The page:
CMS Loosens Medical Staff Rules for Multi-Hospital Systems

By: Jesse Adam Markos, Esq.
Wachler & Associates, P.C

On May 7, 2014, the Centers for Medicare & Medicaid Services (“CMS”) issued a Final Rule that directly impacts medical staff self-governance and physician representation on a hospital’s governing body. The Final Rule, which will take effect on July 11, 2014, allows hospital systems with more than one hospital to use a single medical staff and abandons the requirement that there be a physician member of the medical staff on the governing body.

By way of background, CMS previously published a Final Rule requiring that each hospital have its own independent medical staff. This was intended to protect medical staff autonomy and self-governance. However, CMS noted that numerous benefits (such as more efficient sharing of knowledge and better on-call coverage) can be derived from a unified medical staff structure. CMS also noted that many hospital systems have been using a unified medical staff model for a number of years. These unified medical staffs often rely on a system of committees made up of representatives from the various hospitals in the system to ensure that hospital-specific concerns are addressed.

In the Final Rule, this prohibition on the use of unified medical staffs has been modified to allow hospitals and their respective medical staffs the flexibility to decide which medical staff framework works best for their situation. Because the structure of a hospital’s medical staff is defined within medical staff bylaws, which must be approved by both the medical staff and the governing body, a multi-hospital governing body cannot unilaterally force the members of its separate hospital medical staffs to accept a unified medical staff. Instead, hospital systems that wish to adopt a unified structure are required to provide for a vote on the issue and the medical staff members of each separate hospital in the system must vote either to accept a unified structure or to opt out and maintain a separate and distinct medical staff for their respective hospital.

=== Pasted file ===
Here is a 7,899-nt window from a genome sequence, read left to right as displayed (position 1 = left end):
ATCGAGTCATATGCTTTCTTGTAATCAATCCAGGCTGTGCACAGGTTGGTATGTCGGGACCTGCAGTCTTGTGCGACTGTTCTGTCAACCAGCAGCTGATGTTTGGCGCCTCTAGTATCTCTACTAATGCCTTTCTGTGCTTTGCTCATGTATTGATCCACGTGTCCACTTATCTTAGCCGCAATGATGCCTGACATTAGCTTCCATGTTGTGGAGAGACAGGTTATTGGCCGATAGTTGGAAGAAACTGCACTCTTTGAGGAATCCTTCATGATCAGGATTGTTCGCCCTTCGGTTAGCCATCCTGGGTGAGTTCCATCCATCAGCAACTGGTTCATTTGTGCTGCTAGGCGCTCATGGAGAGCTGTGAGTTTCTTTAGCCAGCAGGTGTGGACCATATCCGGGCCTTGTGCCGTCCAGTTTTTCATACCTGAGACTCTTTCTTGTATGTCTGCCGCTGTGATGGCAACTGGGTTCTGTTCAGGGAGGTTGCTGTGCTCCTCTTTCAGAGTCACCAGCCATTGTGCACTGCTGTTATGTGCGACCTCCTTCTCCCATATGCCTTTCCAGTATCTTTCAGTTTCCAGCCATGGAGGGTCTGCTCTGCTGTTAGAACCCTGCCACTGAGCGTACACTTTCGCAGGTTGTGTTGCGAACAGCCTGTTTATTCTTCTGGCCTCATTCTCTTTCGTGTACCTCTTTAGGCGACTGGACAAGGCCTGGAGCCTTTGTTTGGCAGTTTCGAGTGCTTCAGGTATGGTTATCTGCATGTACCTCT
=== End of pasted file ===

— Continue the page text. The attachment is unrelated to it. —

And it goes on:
The Final Rule also abandons CMS’ proposed requirement that a medical staff member from at least one hospital in the system be included on the governing body to ensure communication and coordination. However, this conflicted with some State and local laws that require members of a public hospital’s governing body to either be publicly elected or appointed. As a result, this requirement has been modified in the Final Rule and the governing body is now only required to consult periodically throughout the year with the individual responsible for the organized medical staff of each hospital, or his or her designee. Importantly, this proposal does not preclude medical staff membership on the governing body.

This new Final Rule is particularly important for those medical staffs in multi-hospital systems or one that is the subject of a potential merger. However, it remains important for all organized medical staffs to remain current with all applicable law and accreditation requirements and to protect their autonomy and authority to self-govern.

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